Derivation of the term 3n²-3n+1 If you calculate the differences of the numbers 1,7,19,37,..., you get 6,12,18, ... and then as the difference of the differences 6, 6, 6, ... . Thus you have a sequence of the form f(n)=an²+bn+c.
There is 3n²-3n+1=3n(n-1)+1. This is the idea for the following geometric view.
Searching for the magic number There are equal sums in a magic hexagon. This sum H is called the magic number of the hexagon. If you add all numbers in a hexagon, you have the sum S=H+H+...+H (z times) or S=zH. The variable z is the number of parallel rows. The number of rows is 1, 3, 5, 7, generally z = 2n-1. According to the sum formula 1+2+3+...+m = m(m+1)/2
you get
Then you have H = S/z = S/(2n-1) = (9n You can show by a clever calculation that there is the only solution n=3. You recognize that H or 32H is only a whole number, if 5/(2n-1) is, too. n=3 is a solution that fits. The numbers n= -2, 1,0 don't fit. You can also find this solution by a computer. You replace
n by "all" numbers in the term H=(9n Searching for the places of the 19 numbers
The problem was already known in the end of the 19th century. You can read at Harvey Heinz (URL below): "Jerry Slocum mailed me a copy of an advertisement (?) dated 1896, crediting W. Radcliffe, Isle of Man, U.K. with this discovery in 1895". Heinrich Hemme published an article in the magazine Bild der Wissenschaft (1988) and Hans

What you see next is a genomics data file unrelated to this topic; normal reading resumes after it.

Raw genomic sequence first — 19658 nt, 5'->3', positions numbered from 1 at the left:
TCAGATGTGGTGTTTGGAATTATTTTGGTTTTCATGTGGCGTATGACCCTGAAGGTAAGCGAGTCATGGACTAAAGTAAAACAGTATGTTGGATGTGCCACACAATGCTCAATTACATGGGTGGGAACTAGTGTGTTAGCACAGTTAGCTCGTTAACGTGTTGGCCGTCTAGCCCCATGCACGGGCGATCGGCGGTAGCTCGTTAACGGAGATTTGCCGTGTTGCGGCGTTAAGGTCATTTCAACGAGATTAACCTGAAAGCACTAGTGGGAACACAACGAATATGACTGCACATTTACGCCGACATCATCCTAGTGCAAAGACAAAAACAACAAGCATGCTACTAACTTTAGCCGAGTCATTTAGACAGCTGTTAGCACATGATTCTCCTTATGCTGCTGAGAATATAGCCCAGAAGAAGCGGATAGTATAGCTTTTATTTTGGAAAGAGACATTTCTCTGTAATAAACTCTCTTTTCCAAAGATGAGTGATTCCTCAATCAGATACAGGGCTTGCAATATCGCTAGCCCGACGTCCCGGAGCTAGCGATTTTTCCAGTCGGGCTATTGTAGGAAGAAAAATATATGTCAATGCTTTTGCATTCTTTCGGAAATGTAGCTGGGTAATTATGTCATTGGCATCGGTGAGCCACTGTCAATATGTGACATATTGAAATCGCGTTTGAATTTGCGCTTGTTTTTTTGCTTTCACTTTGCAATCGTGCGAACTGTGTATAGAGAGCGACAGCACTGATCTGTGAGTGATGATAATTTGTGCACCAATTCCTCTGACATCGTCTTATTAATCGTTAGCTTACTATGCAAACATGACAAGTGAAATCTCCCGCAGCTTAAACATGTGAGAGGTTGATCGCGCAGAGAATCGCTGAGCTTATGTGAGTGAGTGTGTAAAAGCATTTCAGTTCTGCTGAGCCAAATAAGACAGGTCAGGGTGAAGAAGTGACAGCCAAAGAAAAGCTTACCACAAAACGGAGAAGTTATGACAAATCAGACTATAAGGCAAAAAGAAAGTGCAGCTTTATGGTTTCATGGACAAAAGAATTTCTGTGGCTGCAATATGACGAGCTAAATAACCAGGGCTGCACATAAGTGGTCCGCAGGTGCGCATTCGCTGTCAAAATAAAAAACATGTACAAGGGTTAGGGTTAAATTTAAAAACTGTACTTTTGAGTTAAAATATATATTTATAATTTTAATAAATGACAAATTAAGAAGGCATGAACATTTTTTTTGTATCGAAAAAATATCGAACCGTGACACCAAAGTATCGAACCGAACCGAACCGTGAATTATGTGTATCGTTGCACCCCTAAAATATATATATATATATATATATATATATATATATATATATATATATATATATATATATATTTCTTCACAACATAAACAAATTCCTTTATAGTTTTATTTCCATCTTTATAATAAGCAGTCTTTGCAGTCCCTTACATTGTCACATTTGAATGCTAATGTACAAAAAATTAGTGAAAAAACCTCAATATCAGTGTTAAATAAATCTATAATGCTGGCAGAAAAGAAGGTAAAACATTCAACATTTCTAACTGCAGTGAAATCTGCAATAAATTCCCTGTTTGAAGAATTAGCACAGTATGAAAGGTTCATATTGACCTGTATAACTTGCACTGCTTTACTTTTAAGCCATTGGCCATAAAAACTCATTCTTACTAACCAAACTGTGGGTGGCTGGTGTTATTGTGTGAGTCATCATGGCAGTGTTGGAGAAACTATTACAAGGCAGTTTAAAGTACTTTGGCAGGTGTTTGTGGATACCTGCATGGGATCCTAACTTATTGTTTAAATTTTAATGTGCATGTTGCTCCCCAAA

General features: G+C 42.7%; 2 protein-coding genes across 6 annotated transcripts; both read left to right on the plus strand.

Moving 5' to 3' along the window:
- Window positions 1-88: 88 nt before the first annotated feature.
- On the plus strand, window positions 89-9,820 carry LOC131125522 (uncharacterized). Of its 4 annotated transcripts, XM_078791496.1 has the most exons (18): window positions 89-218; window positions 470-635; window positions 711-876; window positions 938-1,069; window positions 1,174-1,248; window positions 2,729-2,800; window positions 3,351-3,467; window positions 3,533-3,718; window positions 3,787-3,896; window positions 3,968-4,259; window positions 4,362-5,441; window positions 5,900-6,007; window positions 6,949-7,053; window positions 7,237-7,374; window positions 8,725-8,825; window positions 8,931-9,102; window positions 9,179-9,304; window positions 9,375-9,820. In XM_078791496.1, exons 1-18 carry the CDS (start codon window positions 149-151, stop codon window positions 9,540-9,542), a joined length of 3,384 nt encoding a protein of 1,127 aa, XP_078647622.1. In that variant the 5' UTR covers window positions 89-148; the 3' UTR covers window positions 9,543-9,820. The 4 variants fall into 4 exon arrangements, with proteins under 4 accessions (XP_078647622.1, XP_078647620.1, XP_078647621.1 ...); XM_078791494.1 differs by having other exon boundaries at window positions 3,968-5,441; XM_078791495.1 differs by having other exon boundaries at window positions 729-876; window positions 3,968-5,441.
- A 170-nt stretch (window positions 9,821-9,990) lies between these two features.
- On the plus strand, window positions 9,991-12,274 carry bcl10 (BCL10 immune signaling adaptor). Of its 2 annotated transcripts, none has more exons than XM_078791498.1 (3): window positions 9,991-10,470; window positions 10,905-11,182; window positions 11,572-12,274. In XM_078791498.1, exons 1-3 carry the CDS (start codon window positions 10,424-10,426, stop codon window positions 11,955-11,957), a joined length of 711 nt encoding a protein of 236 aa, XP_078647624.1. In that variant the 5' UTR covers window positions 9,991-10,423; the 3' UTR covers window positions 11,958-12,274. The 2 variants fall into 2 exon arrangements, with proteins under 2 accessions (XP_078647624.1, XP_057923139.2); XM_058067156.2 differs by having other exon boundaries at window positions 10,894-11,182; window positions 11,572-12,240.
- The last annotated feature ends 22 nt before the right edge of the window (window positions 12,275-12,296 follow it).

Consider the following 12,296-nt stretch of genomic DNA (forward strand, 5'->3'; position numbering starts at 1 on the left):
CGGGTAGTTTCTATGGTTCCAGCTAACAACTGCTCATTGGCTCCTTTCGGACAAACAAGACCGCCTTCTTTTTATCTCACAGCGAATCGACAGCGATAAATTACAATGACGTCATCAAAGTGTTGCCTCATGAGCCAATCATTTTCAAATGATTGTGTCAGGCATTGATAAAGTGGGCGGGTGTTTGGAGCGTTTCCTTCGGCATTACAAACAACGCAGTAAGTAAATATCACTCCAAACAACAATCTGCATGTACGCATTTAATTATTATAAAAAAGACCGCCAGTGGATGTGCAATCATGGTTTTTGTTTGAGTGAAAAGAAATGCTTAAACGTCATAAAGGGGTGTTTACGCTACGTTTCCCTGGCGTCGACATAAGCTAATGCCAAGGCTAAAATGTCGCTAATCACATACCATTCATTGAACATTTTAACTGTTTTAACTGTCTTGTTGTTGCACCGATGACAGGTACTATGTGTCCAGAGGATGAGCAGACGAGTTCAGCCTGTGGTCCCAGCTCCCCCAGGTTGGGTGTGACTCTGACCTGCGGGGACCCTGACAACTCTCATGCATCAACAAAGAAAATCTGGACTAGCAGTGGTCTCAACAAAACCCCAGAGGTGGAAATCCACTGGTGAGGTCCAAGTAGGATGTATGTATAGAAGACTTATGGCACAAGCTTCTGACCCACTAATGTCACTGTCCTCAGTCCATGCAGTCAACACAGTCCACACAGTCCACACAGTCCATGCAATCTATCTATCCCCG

F. Bauch in Wissenschaft und Fortschritt (1990) that the royal
architect (königlicher Baumeister) Ernst von Haselberg from Stralsund
knew, solved and proved the definiteness of this problem in 1887 (1), (5),
(6).
Number of the triangles The magic hexagon is in a sequence of increasing hexagons.
Magic numbers It is S=zH again. S = 1+2+3+ ... +6n² = 6n²(6n²+1)/2 = 18n ^{4}+3n²
and z = 2n makes
H = S/z = (18n ^{4}+3n²)/2n =[3n(6n²+1)]/2
The right hand term H is only then an integer, if the numerator is even. The consequence is, n must be an even number. Thus only the middle one of the three hexagons shown above can be magic. There are many magic hexagons of this kind.
You find the name T-Hexagon on John Baker's web site (URL below). Obviously John Baker and David King found the T-Hexagons once more, independent from Hans F. Bauch. You can read on John Baker's Site: "This arrangement was discovered on 13th September, 2003 and as far as we can ascertain is the first example of a magic T-hexagon."
There is no proof yet. You find magic hexagons of the orders 4, 5 and 7 at en.wikipedia.
They have start numbers >1. Zahray Arsen is the author.
2) Magic hexagon and a mean
3) Magic star
You find more on the internet at "Suzanne Alejandre and Mutsumi Suzuki's Magic Stars" (URL below) 4) Hexagram
5) First figure of 9 hexagons
6) Second figure of 9 hexagons
German Wikipedia
English David King
Eric W. Weisstein (World of Mathematics)
Frank R. Kschischang;
Hans F Bauch
Mutsumi Suzuki (bei mathforum)
Torsten Sillke
Wikipedia
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